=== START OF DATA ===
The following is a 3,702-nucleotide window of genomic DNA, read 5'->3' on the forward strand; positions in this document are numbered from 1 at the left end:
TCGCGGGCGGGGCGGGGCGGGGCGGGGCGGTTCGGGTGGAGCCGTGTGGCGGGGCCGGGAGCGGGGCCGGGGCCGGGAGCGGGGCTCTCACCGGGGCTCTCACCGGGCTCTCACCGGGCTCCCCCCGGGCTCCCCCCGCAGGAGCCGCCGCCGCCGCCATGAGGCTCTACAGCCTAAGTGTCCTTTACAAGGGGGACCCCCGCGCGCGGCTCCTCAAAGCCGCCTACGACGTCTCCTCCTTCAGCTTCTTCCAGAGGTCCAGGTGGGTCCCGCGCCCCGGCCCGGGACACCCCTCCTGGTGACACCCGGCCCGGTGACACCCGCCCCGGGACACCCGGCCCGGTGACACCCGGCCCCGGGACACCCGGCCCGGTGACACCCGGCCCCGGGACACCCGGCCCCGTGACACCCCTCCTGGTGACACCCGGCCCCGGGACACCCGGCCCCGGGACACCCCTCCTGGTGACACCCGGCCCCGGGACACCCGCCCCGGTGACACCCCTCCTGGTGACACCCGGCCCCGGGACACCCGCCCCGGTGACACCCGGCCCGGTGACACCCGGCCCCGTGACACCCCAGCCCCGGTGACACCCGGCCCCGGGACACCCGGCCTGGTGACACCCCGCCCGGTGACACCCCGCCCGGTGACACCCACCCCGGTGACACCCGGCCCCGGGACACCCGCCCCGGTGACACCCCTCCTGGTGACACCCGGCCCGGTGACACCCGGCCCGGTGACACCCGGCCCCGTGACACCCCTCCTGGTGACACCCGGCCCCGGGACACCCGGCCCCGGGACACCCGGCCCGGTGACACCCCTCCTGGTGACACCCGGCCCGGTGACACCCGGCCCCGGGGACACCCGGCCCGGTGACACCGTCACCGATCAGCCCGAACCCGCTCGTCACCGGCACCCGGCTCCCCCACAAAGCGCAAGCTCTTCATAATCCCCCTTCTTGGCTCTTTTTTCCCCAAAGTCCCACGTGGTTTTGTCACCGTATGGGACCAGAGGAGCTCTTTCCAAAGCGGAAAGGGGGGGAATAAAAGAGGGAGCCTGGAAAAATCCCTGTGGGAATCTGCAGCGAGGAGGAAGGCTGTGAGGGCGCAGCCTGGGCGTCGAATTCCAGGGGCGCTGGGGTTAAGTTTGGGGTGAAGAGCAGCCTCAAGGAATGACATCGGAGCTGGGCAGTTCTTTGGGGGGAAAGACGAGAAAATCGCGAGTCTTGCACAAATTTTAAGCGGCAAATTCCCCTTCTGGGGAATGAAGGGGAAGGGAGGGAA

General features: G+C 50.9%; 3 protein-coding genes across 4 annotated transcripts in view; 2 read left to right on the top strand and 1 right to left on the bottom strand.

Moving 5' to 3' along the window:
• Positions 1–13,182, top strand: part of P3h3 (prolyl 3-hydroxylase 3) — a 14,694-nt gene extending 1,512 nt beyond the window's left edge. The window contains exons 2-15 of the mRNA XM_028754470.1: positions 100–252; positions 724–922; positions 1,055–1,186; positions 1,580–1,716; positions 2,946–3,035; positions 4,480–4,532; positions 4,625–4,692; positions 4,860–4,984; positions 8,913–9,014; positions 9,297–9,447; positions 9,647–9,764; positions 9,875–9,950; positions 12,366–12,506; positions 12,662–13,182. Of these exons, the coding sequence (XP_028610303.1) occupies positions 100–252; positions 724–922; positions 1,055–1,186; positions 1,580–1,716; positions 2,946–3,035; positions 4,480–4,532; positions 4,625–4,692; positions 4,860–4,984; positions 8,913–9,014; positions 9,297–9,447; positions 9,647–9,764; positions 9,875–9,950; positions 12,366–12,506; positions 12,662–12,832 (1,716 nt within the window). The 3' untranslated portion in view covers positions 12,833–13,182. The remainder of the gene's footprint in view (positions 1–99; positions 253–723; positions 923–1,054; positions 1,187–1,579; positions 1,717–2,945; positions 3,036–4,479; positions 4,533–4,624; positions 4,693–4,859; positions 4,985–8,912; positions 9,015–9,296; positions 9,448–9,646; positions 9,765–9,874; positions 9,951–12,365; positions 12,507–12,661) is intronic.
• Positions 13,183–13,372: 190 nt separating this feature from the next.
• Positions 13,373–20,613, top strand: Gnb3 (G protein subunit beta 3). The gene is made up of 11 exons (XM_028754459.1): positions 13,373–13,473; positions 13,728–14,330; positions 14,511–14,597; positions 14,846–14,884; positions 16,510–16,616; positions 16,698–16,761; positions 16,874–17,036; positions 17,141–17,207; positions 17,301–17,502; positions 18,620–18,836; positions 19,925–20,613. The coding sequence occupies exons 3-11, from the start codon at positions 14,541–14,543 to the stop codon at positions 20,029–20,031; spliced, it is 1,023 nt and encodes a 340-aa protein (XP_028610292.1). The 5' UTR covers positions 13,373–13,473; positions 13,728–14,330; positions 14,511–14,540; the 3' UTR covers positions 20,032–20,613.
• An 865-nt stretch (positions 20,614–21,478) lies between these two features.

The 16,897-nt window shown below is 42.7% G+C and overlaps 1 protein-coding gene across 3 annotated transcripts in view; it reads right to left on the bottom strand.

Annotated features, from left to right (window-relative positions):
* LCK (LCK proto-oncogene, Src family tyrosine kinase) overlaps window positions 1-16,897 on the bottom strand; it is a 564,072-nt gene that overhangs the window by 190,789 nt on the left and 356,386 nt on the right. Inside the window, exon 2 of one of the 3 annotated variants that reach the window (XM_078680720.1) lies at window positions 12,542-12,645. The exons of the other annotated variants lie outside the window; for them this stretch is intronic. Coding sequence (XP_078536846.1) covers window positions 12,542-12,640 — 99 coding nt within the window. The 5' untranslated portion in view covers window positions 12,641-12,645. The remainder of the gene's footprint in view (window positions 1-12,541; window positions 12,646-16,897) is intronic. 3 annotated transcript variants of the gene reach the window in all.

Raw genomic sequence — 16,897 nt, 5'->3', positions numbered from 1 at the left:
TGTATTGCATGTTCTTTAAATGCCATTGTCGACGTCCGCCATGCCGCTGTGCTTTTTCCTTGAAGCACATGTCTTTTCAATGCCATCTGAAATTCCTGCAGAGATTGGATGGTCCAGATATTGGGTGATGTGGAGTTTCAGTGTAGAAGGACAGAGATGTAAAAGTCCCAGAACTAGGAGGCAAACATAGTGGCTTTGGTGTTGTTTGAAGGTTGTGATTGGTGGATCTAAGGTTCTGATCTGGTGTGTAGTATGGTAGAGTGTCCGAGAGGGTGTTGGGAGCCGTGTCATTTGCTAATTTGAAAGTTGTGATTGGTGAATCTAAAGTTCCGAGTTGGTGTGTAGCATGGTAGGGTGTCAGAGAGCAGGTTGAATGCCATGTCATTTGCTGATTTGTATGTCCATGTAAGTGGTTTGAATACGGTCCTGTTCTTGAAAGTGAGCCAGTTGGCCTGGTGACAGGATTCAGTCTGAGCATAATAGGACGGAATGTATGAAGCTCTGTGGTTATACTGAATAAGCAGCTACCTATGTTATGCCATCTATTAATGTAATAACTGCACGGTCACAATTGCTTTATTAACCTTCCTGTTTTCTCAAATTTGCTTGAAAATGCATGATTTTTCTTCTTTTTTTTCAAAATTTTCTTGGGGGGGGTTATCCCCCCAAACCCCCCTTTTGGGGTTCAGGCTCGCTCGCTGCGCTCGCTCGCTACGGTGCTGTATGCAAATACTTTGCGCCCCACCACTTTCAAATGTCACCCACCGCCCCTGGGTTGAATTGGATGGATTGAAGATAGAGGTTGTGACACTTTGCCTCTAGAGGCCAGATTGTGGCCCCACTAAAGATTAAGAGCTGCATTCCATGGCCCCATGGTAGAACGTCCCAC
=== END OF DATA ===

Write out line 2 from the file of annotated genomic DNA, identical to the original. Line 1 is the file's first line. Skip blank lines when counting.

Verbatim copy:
TCGCGGGCGGGGCGGGGCGGGGCGGGGCGGTTCGGGTGGAGCCGTGTGGCGGGGCCGGGAGCGGGGCCGGGGCCGGGAGCGGGGCTCTCACCGGGGCTCTCACCGGGCTCTCACCGGGCTCCCCCCGGGCTCCCCCCGCAGGAGCCGCCGCCGCCGCCATGAGGCTCTACAGCCTAAGTGTCCTTTACAAGGGGGACCCCCGCGCGCGGCTCCTCAAAGCCGCCTACGACGTCTCCTCCTTCAGCTTCTTCCAGAGGTCCAGGTGGGTCCCGCGCCCCGGCCCGGGACACCCCTCCTGGTGACACCCGGCCCGGTGACACCCGCCCCGGGACACCCGGCCCGGTGACACCCGGCCCCGGGACACCCGGCCCGGTGACACCCGGCCCCGGGACACCCGGCCCCGTGACACCCCTCCTGGTGACACCCGGCCCCGGGACACCCGGCCCCGGGACACCCCTCCTGGTGACACCCGGCCCCGGGACACCCGCCCCGGTGACACCCCTCCTGGTGACACCCGGCCCCGGGACACCCGCCCCGGTGACACCCGGCCCGGTGACACCCGGCCCCGTGACACCCCAGCCCCGGTGACACCCGGCCCCGGGACACCCGGCCTGGTGACACCCCGCCCGGTGACACCCCGCCCGGTGACACCCACCCCGGTGACACCCGGCCCCGGGACACCCGCCCCGGTGACACCCCTCCTGGTGACACCCGGCCCGGTGACACCCGGCCCGGTGACACCCGGCCCCGTGACACCCCTCCTGGTGACACCCGGCCCCGGGACACCCGGCCCCGGGACACCCGGCCCGGTGACACCCCTCCTGGTGACACCCGGCCCGGTGACACCCGGCCCCGGGGACACCCGGCCCGGTGACACCGTCACCGATCAGCCCGAACCCGCTCGTCACCGGCACCCGGCTCCCCCACAAAGCGCAAGCTCTTCATAATCCCCCTTCTTGGCTCTTTTTTCCCCAAAGTCCCACGTGGTTTTGTCACCGTATGGGACCAGAGGAGCTCTTTCCAAAGCGGAAAGGGGGGGAATAAAAGAGGGAGCCTGGAAAAATCCCTGTGGGAATCTGCAGCGAGGAGGAAGGCTGTGAGGGCGCAGCCTGGGCGTCGAATTCCAGGGGCGCTGGGGTTAAGTTTGGGGTGAAGAGCAGCCTCAAGGAATGACATCGGAGCTGGGCAGTTCTTTGGGGGGAAAGACGAGAAAATCGCGAGTCTTGCACAAATTTTAAGCGGCAAATTCCCCTTCTGGGGAATGAAGGGGAAGGGAGGGAA